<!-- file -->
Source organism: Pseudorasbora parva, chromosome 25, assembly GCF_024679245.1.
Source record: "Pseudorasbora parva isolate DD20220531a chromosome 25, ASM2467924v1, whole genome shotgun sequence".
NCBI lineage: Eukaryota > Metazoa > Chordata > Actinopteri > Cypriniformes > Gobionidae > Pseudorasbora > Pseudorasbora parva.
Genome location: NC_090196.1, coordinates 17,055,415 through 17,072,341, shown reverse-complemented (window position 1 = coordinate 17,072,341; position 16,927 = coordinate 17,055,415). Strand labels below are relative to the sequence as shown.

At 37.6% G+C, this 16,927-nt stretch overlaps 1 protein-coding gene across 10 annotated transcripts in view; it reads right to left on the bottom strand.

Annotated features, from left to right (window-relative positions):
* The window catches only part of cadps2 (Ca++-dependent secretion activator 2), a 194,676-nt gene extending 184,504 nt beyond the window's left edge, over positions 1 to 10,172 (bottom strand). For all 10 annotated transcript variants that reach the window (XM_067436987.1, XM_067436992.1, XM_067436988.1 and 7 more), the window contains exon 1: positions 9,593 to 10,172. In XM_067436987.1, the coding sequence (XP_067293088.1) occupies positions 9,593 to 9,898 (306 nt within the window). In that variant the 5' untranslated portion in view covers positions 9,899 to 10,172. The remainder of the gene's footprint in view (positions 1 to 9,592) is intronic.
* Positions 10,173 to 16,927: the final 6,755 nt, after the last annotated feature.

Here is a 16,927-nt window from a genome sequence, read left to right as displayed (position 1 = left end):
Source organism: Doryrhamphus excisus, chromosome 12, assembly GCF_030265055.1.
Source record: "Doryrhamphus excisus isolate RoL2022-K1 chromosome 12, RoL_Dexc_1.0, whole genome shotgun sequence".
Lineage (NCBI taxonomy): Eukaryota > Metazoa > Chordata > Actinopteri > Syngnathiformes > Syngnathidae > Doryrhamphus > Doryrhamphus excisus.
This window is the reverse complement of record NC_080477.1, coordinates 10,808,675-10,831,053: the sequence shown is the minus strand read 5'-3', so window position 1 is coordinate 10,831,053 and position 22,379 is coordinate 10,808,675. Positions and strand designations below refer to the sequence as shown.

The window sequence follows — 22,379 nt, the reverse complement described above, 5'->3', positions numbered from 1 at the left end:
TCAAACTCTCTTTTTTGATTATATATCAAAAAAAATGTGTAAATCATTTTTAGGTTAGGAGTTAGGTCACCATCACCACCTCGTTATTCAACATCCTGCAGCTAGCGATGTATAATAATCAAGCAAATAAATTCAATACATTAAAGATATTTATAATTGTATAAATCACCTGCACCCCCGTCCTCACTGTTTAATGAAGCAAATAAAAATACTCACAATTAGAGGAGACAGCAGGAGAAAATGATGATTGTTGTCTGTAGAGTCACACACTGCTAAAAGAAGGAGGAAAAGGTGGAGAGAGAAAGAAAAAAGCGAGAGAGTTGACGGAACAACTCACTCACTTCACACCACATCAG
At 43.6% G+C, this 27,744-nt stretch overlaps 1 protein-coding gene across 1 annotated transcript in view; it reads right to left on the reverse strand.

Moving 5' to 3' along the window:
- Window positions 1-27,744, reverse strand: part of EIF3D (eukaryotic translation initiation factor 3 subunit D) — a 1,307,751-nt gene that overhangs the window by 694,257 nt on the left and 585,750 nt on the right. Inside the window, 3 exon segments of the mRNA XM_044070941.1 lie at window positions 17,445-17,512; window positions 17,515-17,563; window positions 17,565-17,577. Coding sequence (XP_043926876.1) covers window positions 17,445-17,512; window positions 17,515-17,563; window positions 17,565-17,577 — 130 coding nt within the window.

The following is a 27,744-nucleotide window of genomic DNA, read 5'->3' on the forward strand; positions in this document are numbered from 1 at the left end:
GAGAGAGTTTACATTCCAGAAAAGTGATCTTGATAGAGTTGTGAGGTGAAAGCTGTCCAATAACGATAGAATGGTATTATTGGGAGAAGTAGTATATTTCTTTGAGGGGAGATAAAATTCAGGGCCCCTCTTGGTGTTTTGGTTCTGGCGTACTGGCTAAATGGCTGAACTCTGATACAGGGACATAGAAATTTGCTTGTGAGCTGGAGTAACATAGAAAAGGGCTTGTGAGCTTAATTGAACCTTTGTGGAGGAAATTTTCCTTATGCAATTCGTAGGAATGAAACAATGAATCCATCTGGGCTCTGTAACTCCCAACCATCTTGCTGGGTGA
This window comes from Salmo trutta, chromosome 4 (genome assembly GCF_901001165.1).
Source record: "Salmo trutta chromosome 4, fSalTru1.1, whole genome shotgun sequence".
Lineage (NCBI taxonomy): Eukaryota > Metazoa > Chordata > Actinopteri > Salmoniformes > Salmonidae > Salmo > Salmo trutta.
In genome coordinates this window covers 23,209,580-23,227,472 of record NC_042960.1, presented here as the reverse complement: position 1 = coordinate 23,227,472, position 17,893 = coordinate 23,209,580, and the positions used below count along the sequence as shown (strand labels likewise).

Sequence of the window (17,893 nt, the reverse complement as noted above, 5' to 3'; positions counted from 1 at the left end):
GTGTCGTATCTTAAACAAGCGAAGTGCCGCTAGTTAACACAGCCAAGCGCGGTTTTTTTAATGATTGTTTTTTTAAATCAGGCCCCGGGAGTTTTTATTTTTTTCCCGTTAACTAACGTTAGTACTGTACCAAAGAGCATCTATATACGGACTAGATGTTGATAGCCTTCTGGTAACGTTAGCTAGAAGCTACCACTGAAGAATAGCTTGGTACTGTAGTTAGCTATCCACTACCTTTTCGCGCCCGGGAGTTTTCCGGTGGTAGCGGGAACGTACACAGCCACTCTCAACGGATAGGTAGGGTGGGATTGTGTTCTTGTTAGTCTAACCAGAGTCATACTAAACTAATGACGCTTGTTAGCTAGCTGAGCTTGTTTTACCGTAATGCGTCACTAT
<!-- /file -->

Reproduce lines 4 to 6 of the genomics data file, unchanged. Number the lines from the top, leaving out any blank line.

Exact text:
Genome location: NC_090196.1, coordinates 17,055,415 through 17,072,341, shown reverse-complemented (window position 1 = coordinate 17,072,341; position 16,927 = coordinate 17,055,415). Strand labels below are relative to the sequence as shown.

At 37.6% G+C, this 16,927-nt stretch overlaps 1 protein-coding gene across 10 annotated transcripts in view; it reads right to left on the bottom strand.

Annotated features, from left to right (window-relative positions):